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QB, or not QB? From Collaros' concussion to Adams' embellishment, no smooth transition for CFL's new roughness rules

Edmonton Eskimos cornerback Arjen Colquhoun leaps over B.C. Lions quarterback Ricky Lloyd and Eskimos linebacker Vontae Diggs during pre-season Canadian Football League game action in Edmonton on Sunday, May 26, 2019.
Edmonton Eskimos cornerback Arjen Colquhoun leaps over B.C. Lions quarterback Ricky Lloyd and Eskimos linebacker Vontae Diggs during pre-season Canadian Football League game action in Edmonton on Sunday, May 26, 2019.

It’s been a rough go for the Canadian Football League when it comes to its new rules on contacting sliding quarterbacks.

Just three snaps into the 2019 season, Saskatchewan Roughriders pivot Zach Collaros suffered a concussion on the exact type of play the league is trying to rid itself of, suspending Hamilton Tiger-Cats linebacker Simoni Lawrence for two games for an illegal hit to the head on the sliding quarterback.

“I think that’s a lot of what we talked about in the off-season, about protecting the quarterbacks and a non-tolerance policy for it. And the 25-yard penalty and the rough-play ejection was supposed to take care of it,” said Eskimos head coach Jason Maas. “The players are the ones who can decide whether to make those plays happen or not. I know it’s a quick game, I know it’s tough when they get put in some bad situations but, really, they’re the ones that can control that.

“The league’s trying their best to implement a harsh enough penalty where guys will think about it, but it’s something that we need to get out of the game, for sure. And I know it’s never intentional, but you do control your actions and our guys have got to understand that.

“It’s just unfortunate it happened to a guy like Zach, who’s had some issues in the past with concussions and is on the six-game (injured list) again because of it. And that’s just not a good way to start your season off.”

Things got no better the following night in Edmonton, where the opposite extreme took place.

Eskimos linebacker Vontae Diggs was penalized half the distance to the goal in the fourth quarter, when he was called for roughness against a sliding Vernon Adams Jr. The Montreal Alouettes quarterback appeared to have embellished what little contact there may have been on the play, knowing full well officials were hypersensitive following the Lawrence hit.

“I think that’s what you did see,” Maas said. “Vontae Diggs looks very bad, him going over the top, but he doesn’t touch him.

“If a guy lays on the ground looking like he did get hit, then I think the injury spotter up top should take him out if it looked like that hard of a hit. But if he doesn’t get hit, then what are we doing?”

A case could be made for an unsportsmanlike penalty to a player taking a dive.

“Then, to me, you pick up your flag, as well,” Maas said. “I don’t know why you can’t do that. Either way, it’s reffed a certain way and you’ve got to deal with it.

“It’s on all of us, though, in this league and I think the commissioner and the board of directors and presidents made it a big emphasis in the off-season to protect our players and the players have got to protect themselves too. It’s on all of us to teach it better, coach it better and players police themselves too.”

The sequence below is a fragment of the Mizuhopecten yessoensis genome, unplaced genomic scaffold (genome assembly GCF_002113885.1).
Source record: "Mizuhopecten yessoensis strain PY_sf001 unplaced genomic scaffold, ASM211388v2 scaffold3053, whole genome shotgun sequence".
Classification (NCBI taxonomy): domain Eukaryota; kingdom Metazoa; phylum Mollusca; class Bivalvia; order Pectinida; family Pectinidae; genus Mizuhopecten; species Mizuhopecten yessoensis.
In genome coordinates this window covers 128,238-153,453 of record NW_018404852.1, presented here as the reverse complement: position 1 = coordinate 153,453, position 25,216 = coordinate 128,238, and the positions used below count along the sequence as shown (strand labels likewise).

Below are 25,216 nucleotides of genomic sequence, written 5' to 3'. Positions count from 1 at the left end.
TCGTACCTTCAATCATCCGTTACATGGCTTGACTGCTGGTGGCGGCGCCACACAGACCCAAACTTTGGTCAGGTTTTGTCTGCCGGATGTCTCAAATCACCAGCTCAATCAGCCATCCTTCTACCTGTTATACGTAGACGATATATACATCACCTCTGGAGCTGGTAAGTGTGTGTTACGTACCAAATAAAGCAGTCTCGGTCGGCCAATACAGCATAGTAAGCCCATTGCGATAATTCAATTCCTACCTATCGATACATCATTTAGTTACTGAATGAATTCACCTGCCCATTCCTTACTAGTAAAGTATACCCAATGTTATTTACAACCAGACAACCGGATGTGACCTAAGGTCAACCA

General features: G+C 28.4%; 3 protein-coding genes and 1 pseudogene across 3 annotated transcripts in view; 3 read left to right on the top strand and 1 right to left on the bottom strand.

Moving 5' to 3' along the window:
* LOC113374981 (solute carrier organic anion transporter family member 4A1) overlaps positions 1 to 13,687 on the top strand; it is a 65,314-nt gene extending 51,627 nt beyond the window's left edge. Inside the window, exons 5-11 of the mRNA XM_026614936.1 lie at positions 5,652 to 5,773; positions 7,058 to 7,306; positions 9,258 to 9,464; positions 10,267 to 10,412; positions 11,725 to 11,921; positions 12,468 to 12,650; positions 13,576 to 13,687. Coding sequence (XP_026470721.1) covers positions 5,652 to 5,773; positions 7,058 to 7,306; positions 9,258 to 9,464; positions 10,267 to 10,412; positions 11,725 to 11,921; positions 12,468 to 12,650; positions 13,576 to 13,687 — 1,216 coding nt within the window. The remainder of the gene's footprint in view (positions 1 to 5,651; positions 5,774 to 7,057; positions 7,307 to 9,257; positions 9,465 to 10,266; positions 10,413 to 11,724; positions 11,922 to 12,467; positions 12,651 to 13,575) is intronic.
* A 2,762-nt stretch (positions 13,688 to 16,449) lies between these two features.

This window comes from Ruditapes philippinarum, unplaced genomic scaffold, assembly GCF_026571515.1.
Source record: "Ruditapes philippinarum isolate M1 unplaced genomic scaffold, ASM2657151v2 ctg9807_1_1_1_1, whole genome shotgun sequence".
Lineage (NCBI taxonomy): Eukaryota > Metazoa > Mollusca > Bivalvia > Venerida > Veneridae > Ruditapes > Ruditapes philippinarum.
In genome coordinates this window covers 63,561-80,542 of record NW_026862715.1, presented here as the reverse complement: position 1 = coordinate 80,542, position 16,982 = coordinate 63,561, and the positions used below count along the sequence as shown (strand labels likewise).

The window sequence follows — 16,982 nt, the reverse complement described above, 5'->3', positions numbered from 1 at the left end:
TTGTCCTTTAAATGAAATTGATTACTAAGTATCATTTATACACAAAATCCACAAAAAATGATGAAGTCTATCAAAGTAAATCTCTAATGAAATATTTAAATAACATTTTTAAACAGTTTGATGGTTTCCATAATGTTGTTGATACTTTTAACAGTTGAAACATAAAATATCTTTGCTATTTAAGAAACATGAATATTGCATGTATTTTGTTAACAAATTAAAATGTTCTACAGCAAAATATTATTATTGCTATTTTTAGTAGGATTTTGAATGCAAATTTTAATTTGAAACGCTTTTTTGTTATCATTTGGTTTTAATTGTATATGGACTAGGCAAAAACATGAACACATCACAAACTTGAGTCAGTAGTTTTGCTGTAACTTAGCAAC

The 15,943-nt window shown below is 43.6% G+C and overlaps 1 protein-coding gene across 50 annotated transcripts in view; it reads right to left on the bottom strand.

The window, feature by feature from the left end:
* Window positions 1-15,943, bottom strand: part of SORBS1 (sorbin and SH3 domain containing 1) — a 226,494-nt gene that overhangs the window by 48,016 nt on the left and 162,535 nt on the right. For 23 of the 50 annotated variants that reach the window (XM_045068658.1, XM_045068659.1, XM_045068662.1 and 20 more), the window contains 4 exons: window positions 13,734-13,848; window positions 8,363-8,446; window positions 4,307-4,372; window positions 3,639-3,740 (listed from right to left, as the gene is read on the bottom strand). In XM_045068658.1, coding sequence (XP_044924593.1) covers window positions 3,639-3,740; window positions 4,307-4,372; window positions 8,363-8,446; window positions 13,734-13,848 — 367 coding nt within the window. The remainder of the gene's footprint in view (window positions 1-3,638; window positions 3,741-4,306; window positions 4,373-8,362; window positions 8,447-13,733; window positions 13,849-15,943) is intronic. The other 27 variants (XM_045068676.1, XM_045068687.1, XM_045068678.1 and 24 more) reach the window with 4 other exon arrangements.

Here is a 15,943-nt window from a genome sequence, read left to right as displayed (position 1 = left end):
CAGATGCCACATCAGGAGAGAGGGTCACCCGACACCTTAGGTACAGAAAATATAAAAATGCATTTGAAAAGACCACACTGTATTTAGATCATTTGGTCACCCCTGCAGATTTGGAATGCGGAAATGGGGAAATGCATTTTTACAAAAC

OSCAR AWARD

Diggs was ready to roll out the red carpet and read an envelope with Adams Jr.’s name inside, after his roughness penalty led to an Alouettes touchdown on the next snap.

“Aw, man. He’s Denzel. He acted,” said the six-foot-two, 230-pound Connecticut product. “He perfectly timed his slide right at my legs and I put my hands down to protect myself. He did a little dramatic fallout and, you know, I applaud him for that.

“He played his cards right, they needed that. There’s not much you can do about it. I tried to talk the ref out of it and he wasn’t going for it, so we’ve got to go to the next play.”

It’s after the fact, now, but Diggs certainly had a case.

“I put my hands down to protect myself, that’s what they called me for,” said the 23-year-old native of Downers Grove, Il. “I don’t know what they want me to do in that situation, he’s coming at my legs. We need our legs, so I’m going to protect myself every time.

“If they’re going to call me on it every time, then I’m just going to have to deal with my cards.”

READY FOR REILLY

If there is one quarterback Diggs doesn’t have to worry about taking a dive, it’s the perennial iron man of the CFL, B.C. Lions quarterback Mike Reilly, who returns to face his former team for the first time Friday.

“I mean, if I’m going to start a rivalry, I’m going to tell him that’s his prerogative, but I’m not the one to try,” the rookie linebacker said of the former Eskimos quarterback, who ran for over 3,000 yards in his six seasons here. “It’s as simple as that. If he wants to slide, he’s going to slide. But if he wants to continue to run, well then, that makes him a free ball carrier and I’m going to hit him.

“Mike Reilly was here and now he’s not. I don’t want to get too much into it. I don’t know the guy, he doesn’t know me. We’re just going to go out here and ball.”

In and out: Former league-leading receiver Brandyn Zylstra is returning to Edmonton to watch his old club take on his old quarterback Friday … OLB Jovan Santos-Knox remained out, while CB Anthony Orange did not practise Tuesday.

Email: gmoddejonge@postmedia.com

On Twitter: @GerryModdejonge

Copyright Postmedia Network Inc., 2019


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